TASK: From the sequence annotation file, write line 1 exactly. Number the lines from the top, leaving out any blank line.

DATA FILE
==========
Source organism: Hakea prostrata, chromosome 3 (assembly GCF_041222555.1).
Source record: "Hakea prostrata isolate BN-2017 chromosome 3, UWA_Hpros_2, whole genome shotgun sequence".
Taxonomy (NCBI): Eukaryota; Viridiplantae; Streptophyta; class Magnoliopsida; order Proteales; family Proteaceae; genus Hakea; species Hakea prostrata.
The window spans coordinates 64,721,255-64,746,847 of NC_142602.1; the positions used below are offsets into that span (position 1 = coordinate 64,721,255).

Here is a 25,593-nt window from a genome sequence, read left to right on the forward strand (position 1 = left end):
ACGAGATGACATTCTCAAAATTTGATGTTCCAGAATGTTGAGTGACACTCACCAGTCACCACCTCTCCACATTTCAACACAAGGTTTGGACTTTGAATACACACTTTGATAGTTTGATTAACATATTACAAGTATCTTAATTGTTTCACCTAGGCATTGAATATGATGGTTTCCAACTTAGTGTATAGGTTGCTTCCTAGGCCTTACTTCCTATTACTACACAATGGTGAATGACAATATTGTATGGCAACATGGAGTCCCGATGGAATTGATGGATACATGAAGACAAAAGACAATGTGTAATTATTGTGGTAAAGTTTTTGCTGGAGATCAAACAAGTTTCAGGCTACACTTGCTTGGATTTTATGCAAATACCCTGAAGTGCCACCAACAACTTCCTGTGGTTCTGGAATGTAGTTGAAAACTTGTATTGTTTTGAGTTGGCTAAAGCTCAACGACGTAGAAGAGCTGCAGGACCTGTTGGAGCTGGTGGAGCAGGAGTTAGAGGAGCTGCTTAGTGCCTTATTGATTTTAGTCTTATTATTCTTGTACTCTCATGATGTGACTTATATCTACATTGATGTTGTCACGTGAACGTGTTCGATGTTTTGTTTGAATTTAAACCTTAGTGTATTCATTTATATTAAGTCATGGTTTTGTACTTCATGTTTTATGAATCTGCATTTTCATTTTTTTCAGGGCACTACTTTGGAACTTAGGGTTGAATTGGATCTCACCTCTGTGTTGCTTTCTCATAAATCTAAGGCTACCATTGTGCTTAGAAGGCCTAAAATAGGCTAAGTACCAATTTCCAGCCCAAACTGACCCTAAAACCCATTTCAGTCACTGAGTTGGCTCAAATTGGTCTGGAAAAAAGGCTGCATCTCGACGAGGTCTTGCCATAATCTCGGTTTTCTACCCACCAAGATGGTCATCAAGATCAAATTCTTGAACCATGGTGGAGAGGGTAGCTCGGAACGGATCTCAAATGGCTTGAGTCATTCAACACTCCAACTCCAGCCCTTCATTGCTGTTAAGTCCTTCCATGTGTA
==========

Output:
Source organism: Hakea prostrata, chromosome 3 (assembly GCF_041222555.1).